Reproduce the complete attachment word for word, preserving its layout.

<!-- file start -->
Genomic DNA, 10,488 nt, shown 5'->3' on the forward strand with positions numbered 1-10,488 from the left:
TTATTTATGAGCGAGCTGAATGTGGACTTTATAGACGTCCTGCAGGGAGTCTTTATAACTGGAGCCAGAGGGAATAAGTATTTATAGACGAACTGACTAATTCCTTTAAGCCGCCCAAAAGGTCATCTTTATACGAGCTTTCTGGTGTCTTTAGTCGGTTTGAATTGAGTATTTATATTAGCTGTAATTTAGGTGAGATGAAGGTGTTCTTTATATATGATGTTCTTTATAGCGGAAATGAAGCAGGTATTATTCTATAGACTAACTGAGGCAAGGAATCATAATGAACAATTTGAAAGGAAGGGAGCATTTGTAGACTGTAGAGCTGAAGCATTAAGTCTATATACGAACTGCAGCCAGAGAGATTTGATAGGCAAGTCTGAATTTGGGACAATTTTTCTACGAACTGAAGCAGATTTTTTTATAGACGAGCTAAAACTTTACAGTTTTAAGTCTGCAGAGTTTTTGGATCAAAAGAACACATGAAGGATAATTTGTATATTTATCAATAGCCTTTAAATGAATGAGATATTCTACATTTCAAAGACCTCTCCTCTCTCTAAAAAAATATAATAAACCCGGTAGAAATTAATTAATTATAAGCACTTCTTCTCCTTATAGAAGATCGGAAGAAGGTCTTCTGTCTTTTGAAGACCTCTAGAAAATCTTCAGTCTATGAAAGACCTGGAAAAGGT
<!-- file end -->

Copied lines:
Genomic DNA, 10,488 nt, shown 5'->3' on the forward strand with positions numbered 1-10,488 from the left:
TTATTTATGAGCGAGCTGAATGTGGACTTTATAGACGTCCTGCAGGGAGTCTTTATAACTGGAGCCAGAGGGAATAAGTATTTATAGACGAACTGACTAATTCCTTTAAGCCGCCCAAAAGGTCATCTTTATACGAGCTTTCTGGTGTCTTTAGTCGGTTTGAATTGAGTATTTATATTAGCTGTAATTTAGGTGAGATGAAGGTGTTCTTTATATATGATGTTCTTTATAGCGGAAATGAAGCAGGTATTATTCTATAGACTAACTGAGGCAAGGAATCATAATGAACAATTTGAAAGGAAGGGAGCATTTGTAGACTGTAGAGCTGAAGCATTAAGTCTATATACGAACTGCAGCCAGAGAGATTTGATAGGCAAGTCTGAATTTGGGACAATTTTTCTACGAACTGAAGCAGATTTTTTTATAGACGAGCTAAAACTTTACAGTTTTAAGTCTGCAGAGTTTTTGGATCAAAAGAACACATGAAGGATAATTTGTATATTTATCAATAGCCTTTAAATGAATGAGATATTCTACATTTCAAAGACCTCTCCTCTCTCTAAAAAAATATAATAAACCCGGTAGAAATTAATTAATTATAAGCACTTCTTCTCCTTATAGAAGATCGGAAGAAGGTCTTCTGTCTTTTGAAGACCTCTAGAAAATCTTCAGTCTATGAAAGACCTGGAAAAGGT